What just happened? Asus has announced an Xbox/PC controller that offers several very unusual features, including a small (1.3-inch) OLED display located above the Xbox button and a three-mode connection. In the latter case, ROG Raikiri Pro is the first officially licensed Xbox controller with this type of connection.
The OLED display is the highlight of the controller. Its size means that the number of pixels is only 128 x 40, but it will still be able to display customizable animations such as moving wallpaper and text, as well as indicators such as battery life and microphone status, although its main use will probably be for switching profiles. on the fly during the game.
Another important feature of the controller is its three-mode connection, allowing users to choose between Bluetooth, 2.4GHz radio frequency mode with low latency or wired USB-C. The Verge notes that Asus only mentions connecting to the Xbox Series X/S console via wired USB-C, so many professional features can only be available for PCs; the company describes the Raikiri Pro as a professional PC controller.
Elsewhere, the controller contains four left and right rear buttons that can be programmed for in-game commands or to switch joystick sensitivity on the fly, triggers with two different range modes and configurable dead zones, reassignment buttons and adjustable joystick sensitivity. It also features a built-in ESS DAC for immersive sound, a 3.5mm headphone jack and a mute button.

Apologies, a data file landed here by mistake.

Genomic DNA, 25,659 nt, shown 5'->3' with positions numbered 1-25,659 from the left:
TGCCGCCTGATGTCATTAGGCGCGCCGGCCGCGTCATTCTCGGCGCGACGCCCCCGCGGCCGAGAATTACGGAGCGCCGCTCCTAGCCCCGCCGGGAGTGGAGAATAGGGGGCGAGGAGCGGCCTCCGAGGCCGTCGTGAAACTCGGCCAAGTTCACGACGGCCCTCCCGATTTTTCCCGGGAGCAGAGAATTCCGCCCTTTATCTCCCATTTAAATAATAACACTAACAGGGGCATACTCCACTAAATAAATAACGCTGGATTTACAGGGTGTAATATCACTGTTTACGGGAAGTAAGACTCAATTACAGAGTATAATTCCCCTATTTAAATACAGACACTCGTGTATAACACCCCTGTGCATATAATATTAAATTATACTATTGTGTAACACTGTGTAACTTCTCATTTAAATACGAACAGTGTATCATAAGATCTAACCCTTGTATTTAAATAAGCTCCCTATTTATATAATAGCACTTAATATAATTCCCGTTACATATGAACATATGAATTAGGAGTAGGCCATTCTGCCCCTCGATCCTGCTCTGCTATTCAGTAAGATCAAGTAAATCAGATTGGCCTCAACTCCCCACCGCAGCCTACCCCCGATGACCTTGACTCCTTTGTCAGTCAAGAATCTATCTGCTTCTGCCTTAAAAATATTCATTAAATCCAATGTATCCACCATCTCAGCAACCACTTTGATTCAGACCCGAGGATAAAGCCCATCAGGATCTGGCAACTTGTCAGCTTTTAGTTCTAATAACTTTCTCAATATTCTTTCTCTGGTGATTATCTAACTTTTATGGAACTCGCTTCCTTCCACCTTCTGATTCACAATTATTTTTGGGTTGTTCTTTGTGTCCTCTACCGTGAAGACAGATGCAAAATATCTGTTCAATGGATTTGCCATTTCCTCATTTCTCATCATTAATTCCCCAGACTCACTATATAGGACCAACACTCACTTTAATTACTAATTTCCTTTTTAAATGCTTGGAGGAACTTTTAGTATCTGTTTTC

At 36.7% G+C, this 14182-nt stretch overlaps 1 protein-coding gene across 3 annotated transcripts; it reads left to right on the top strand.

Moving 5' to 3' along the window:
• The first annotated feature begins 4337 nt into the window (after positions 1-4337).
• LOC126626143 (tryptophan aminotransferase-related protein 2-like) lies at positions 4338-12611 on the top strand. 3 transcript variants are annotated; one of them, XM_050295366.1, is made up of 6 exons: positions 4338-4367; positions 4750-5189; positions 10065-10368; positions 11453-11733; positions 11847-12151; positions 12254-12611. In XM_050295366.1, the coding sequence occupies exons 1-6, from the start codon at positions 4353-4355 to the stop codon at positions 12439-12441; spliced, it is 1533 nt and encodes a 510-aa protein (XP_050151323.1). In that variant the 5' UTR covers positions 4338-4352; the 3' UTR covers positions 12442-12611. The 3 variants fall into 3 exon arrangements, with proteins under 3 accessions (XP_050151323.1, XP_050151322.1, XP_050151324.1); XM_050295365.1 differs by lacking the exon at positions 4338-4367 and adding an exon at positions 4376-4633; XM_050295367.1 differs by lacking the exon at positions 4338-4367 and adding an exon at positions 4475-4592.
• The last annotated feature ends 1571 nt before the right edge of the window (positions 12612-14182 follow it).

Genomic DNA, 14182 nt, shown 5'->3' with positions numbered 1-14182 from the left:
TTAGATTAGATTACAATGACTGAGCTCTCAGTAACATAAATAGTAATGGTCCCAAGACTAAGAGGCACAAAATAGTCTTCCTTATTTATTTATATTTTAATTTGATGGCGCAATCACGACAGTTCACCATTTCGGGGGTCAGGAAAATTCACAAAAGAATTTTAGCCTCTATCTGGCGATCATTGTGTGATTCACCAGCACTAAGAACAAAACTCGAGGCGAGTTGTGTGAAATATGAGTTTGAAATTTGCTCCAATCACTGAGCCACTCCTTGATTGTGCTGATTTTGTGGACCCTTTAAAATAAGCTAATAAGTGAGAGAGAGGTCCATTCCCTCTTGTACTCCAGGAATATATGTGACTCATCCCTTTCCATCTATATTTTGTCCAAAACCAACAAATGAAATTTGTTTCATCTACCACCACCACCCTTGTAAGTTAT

Asus said that Raikiri Pro will be available during the current first quarter, but did not name specific dates. Another missing piece of information is the price, but expect it to be expensive.
For comparison, the ultra-customizable modular Victrix BFG Pro controller for PC and PlayStation costs $180 — the same as Microsoft’s own Xbox Elite Series 2 controller, which has customizable joysticks, petals and bumpers, but does not have a built-in OLED display. Don’t be surprised if the Asus controller costs around $200 or higher. However, this may be acceptable for those of us who owned a Sega Dreamcast and VMU (Visual Memory Unit) console a couple of decades ago and crave a retro fix.